The expression “experimental cinema” perfectly describes the concept of outside-the-box filmmaking – after all, some experiments work magnificently while the majority tend to fizzle and flop. Robert Persons’ 72-minute experimental film production, sadly, falls squarely and firmly into the latter category.
Persons focuses his film on Georgia and attempts to provide a cinematic tone poem on the state’s uneasy balance of bucolic natural beauty and dreary urban modernity. Unfortunately, Persons scripted a hippy-dippy narration that is droned out by William Davidson. A typical passage goes like this: “There was a war here, a hundred years before this generation was born. A war happened here. We’re lost without a map, but well misplaced. Bring us doubt upon doubt, bless us, and break us with mystery upon mystery. The Lord loves a broken spirit. Pray that we are well broken.” Yeah, whatever.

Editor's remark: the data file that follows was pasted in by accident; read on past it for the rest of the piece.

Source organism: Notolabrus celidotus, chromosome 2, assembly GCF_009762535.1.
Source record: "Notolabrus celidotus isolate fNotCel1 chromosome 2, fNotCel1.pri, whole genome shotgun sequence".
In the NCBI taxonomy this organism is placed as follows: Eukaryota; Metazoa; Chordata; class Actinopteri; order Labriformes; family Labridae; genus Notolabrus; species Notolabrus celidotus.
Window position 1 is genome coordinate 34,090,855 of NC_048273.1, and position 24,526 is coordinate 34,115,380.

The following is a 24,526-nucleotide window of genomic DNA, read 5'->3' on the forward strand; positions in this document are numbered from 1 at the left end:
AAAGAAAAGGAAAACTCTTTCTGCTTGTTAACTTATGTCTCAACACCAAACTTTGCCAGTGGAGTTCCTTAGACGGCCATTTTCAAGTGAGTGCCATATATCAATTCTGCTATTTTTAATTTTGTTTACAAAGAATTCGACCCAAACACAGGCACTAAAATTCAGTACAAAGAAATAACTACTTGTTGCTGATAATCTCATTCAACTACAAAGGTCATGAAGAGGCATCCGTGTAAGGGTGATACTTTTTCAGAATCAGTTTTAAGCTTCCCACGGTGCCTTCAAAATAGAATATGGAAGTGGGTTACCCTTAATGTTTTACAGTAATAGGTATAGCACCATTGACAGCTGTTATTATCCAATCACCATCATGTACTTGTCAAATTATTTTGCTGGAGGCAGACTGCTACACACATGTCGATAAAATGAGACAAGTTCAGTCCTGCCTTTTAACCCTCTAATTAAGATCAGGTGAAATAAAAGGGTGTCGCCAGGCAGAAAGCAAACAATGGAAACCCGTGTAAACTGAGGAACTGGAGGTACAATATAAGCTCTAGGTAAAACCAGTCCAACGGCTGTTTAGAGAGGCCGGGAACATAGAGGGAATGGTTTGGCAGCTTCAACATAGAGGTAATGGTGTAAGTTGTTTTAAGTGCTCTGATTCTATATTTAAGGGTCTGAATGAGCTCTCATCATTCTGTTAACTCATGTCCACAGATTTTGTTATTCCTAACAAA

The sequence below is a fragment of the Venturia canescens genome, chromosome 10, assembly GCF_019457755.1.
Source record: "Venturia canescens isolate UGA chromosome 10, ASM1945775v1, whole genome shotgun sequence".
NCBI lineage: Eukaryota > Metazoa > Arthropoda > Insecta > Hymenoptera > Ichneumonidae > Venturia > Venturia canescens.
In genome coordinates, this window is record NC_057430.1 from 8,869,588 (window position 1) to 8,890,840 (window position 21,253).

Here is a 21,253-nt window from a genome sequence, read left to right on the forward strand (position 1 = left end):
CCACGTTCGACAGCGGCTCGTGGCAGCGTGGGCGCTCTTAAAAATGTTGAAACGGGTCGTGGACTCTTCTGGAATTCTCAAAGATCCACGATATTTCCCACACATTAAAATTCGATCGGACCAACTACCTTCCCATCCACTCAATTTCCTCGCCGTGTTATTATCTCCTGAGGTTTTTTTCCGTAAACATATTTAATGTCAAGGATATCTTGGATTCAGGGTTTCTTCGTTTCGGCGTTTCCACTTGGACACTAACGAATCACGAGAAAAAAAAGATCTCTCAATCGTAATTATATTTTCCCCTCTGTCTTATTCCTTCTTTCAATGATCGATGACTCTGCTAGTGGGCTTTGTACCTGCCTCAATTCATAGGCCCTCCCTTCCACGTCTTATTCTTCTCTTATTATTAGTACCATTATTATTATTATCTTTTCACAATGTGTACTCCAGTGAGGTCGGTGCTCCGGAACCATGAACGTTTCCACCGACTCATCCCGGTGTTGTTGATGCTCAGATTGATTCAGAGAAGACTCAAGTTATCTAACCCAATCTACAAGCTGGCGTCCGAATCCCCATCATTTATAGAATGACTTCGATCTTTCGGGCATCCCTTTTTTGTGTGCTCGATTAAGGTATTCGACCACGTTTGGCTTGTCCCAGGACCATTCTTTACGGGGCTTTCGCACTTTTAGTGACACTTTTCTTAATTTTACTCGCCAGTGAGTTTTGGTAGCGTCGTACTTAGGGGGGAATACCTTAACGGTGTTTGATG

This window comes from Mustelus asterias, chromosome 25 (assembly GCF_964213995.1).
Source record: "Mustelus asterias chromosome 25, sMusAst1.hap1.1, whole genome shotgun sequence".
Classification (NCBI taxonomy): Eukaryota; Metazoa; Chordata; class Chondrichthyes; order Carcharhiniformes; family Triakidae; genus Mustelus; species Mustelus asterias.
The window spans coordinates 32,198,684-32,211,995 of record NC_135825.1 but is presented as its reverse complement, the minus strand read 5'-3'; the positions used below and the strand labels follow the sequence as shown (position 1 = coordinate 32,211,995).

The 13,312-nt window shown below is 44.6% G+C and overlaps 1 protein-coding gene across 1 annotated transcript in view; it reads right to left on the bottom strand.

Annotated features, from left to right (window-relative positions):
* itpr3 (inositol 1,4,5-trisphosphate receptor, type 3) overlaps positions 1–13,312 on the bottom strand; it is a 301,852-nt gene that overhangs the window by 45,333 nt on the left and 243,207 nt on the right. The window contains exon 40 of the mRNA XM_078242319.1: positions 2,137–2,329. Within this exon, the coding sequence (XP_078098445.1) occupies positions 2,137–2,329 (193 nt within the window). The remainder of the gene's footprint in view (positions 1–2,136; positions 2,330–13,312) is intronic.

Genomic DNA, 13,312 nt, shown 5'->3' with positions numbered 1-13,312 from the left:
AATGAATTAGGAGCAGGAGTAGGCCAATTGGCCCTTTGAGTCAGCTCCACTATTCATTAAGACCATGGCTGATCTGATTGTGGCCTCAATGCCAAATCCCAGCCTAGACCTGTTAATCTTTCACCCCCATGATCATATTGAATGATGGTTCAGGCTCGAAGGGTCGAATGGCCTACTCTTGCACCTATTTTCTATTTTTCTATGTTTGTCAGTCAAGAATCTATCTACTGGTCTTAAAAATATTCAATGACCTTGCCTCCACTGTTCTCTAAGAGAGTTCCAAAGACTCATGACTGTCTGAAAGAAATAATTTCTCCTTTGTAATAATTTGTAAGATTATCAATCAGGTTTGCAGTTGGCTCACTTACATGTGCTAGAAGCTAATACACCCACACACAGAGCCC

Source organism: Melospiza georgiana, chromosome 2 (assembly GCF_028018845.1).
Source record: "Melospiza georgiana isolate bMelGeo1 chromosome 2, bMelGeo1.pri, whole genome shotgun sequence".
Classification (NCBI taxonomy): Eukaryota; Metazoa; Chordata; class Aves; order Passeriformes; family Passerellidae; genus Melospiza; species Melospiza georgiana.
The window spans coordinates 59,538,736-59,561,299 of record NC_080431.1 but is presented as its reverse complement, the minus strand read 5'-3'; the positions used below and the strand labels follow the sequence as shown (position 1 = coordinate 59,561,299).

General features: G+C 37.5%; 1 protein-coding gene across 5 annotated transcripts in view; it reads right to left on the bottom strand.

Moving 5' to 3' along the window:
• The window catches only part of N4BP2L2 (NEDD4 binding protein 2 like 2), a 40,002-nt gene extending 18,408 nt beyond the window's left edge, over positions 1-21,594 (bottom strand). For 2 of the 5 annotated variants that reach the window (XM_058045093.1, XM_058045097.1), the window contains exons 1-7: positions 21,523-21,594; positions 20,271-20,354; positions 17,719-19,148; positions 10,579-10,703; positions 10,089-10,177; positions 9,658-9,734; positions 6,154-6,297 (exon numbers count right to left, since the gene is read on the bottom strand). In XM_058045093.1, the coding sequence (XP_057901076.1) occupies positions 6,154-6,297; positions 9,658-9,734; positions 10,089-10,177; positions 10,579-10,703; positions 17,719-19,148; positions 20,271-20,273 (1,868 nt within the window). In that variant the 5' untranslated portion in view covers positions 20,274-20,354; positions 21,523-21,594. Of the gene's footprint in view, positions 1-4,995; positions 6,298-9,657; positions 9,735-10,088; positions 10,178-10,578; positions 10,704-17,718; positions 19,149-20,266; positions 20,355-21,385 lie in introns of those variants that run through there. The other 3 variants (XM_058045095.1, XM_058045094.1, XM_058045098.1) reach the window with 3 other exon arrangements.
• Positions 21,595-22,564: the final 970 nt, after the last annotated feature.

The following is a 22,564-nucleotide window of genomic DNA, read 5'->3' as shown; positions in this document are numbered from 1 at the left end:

Adding to the narcotizing audio effect is the film’s cinematography: a series of artsy images that are edited in a manner that gives the impression of a screensaver on steroids. The film is conspicuously lacking in people, except for a few archival photographs. Whether Persons desires a depopulated Georgia or whether he prefers filming inanimate objects is not clear.
The filmmaker reportedly spent 11 years putting this film together – and for the unlucky viewer, sitting through this numbing and pointless work can seem like an 11-year stretch.